Hamza M. Arsbi, MSc International Development and CEO of Science League
The University of Manchester is a world-renowned institution with an impressive record, which is why I choose to study my Masters in International Development at its Global Development Institute. However, the city of Manchester itself, still trying to grow beyond its industrial past and compete as an international hub, is still a very underappreciated city. My year at The University of Manchester has taught me so much more than what my course curriculum contained. The city, the University, and its people have given me a transformative experience.
Of the University
When first arriving as an international student, the University’s Welcome Week with all the friendly student ambassadors and diverse events gave me a dazzling introduction of what to expect. The mix of serious orientation gatherings, free pizza events, and all night parties combined to make me feel at ease in these strange lands. When lectures started, I was somewhat underwhelmed by the content as I did not feel it was as deep as I expected. Considering this now, I realize that what I was meant to learn went beyond theory. While I had hoped to dig deeper into political concepts, my biggest gain from this course was in the way I think about the world and analyze information. In lectures, private meetings, and at pubs, the discussions I had with lecturers, colleagues, and supporting staff had reshaped my thinking and developed me as a human being and as a researcher. I will always be thankful to the University and the remarkable staff at the Global Development Institute for the experience they have given me.
Throughout my career, I have travelled to cities around the world, I have seen both modern and ancient wonders. And while Manchester is neither the prettiest, biggest or most wondrous city I have ever seen, it will forever have a special place in my heart. I was amazed how a city so underappreciated by the rest of the UK can house so much diversity, so much history, and so many wonderful contradictions. From the first days I arrived, I loved walking from the young and hip Northern Quarter, across the always busy city centre, down Oxford road, passing the libraries and museums, to the Curry Mile for some shawarma which tasted of home. Later in my year, thanks to the Free Manchester Walking tour, I got more hooked on the history of the city. It’s role in the suffragette movement, the labour movement, the industrial revolution, and even the US Civil war. Its diverse and inclusive atmosphere, amongst so much history, gave me a chance to look within me for my authentic self, and think about my life free of judgment and suppression. This is in no way a perfect city, and there is so much to be fixed. But the soul of Manchester and the ideals of its people give it the resilience and potential to be better.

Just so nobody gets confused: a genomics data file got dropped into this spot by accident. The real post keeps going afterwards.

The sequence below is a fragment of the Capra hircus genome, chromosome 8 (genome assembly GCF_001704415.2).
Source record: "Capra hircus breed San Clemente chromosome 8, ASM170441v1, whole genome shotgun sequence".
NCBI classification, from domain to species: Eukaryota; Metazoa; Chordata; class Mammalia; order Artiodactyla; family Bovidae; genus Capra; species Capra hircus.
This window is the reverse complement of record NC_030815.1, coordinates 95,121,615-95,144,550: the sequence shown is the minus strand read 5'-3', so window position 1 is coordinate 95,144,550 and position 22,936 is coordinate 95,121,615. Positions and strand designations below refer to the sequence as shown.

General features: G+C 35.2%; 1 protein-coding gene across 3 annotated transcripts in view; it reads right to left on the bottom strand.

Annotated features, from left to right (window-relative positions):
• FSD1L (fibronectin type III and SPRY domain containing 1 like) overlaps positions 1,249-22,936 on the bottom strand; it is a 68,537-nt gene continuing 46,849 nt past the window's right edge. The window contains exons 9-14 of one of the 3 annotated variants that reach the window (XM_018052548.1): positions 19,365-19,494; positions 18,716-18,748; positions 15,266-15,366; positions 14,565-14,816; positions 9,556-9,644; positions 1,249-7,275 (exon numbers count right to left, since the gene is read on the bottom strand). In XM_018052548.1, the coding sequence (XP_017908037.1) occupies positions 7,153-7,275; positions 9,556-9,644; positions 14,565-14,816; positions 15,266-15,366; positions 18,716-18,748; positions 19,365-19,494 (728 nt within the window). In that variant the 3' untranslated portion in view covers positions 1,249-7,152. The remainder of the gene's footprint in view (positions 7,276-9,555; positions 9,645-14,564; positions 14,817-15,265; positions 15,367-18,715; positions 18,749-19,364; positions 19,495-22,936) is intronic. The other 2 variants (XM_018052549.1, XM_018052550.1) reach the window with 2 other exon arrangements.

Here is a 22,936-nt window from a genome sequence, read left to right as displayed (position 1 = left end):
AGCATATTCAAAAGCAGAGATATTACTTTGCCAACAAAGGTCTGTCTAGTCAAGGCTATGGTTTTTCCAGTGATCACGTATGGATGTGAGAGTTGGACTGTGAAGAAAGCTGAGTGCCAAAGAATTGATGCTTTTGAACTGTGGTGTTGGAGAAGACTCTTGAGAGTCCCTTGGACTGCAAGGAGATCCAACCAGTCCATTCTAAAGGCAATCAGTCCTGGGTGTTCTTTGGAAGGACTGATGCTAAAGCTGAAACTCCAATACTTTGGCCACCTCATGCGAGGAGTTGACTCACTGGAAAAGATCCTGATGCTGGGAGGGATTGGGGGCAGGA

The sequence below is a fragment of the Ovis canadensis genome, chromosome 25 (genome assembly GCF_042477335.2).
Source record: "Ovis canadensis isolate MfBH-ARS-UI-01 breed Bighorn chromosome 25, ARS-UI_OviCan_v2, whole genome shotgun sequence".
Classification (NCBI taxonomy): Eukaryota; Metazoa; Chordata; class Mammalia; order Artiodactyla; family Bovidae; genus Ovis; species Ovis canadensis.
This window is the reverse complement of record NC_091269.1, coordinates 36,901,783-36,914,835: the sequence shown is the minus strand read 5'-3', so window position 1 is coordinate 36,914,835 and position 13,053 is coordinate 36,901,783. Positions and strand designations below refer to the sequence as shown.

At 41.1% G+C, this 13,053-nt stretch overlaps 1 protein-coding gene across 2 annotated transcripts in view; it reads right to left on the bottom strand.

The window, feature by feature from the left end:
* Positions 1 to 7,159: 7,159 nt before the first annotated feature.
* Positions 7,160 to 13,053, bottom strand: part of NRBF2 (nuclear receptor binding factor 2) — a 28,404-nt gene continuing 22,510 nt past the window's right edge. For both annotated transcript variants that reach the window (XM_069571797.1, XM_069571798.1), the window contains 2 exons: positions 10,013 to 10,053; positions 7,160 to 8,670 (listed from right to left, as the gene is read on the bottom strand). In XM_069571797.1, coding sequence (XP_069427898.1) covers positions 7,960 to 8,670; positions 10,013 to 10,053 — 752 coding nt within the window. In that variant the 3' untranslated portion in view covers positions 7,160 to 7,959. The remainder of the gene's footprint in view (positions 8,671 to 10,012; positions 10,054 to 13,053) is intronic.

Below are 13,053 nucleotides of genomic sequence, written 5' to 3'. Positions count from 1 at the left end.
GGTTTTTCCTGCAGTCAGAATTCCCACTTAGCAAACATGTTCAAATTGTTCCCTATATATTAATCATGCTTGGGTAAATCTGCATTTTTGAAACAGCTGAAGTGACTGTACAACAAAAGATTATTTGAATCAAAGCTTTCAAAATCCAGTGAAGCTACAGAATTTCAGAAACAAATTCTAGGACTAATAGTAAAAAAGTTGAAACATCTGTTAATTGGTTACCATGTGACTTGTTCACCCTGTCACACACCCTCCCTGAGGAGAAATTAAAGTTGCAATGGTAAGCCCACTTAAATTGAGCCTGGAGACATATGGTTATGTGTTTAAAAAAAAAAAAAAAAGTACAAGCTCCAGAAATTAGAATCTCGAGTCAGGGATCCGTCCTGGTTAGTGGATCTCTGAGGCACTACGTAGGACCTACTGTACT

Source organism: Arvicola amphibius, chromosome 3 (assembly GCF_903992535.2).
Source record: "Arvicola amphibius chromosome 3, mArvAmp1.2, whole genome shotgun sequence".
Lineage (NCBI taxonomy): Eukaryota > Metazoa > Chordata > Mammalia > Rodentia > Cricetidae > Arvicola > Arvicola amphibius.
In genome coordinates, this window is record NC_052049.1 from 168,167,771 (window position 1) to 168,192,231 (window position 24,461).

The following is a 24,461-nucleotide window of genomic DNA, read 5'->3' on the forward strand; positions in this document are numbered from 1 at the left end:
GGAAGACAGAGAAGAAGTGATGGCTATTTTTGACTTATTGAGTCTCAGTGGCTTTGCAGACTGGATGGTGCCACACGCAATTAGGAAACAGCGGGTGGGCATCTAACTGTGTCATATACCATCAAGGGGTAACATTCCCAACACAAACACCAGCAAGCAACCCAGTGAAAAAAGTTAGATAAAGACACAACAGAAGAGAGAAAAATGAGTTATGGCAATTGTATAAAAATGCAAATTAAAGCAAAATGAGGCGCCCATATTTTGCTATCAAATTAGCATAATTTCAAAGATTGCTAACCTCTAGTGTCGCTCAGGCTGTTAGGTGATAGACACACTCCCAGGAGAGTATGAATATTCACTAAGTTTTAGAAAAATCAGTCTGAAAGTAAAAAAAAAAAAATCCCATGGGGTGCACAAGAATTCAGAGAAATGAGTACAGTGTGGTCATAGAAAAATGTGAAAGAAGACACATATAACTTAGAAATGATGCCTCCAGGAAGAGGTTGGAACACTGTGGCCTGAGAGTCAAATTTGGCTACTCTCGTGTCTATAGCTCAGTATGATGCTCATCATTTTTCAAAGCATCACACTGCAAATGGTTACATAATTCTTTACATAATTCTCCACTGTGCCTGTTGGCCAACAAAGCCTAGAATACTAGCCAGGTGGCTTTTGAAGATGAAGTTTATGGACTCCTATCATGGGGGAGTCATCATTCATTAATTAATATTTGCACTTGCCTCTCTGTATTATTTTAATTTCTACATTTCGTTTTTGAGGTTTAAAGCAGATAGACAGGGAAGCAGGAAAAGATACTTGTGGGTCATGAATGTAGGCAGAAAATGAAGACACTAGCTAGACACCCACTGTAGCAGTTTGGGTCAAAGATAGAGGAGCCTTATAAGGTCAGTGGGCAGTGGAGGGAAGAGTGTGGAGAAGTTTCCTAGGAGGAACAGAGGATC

Of its people
Manchester has the worker bee as one of its symbols, for a Mancunian works hard within a group, and I love the addition, produces work as sweet as honey. Like many international cities with a large student population, a Manchester Mancunian is very hard to identify by an obvious stereotype such as race or language. For me, the spirit of a true Mancunian is in their resilience, inclusiveness, and diversity. If this includes many non-natives from around the UK and the world, then that is exactly the point. Throughout my year, I have been privileged to meet people who embody those qualities, they offered friendship, love, and mentorship. I was taught to work hard, but to dance as well. Joy is in doing what you love, being kind to others, and learning to relax. During the aftermath of the Manchester Arena attacks, I was taught that there is a way to channel rage into unity, hard work, and a refusal to fall victim to fear. No matter where life takes me, I will always remember the lessons I learned from people in Manchester, the images of humanity I saw, and the ideals that a Mancunian strives to achieve.
At the walls of a restaurant on Oxford road, a quote by the traveler and historian J. G. Kohl in 1844 reads ‘When entering for the first time a town like Manchester, a stranger, overwhelmed by the new and interesting spectacle presented to him, scarcely dares look this giant full in the face at once’. This quote still holds true today. At least within my story.
To a city which can hold a party until past dawn, then provide us with some of the best minds in the world. To a city which can be so filled with ancient history, yet vibrant with a youthful attitude. To a city which can turn a tragedy into a call for unity and strength.
My love to this wonderful, mad giant.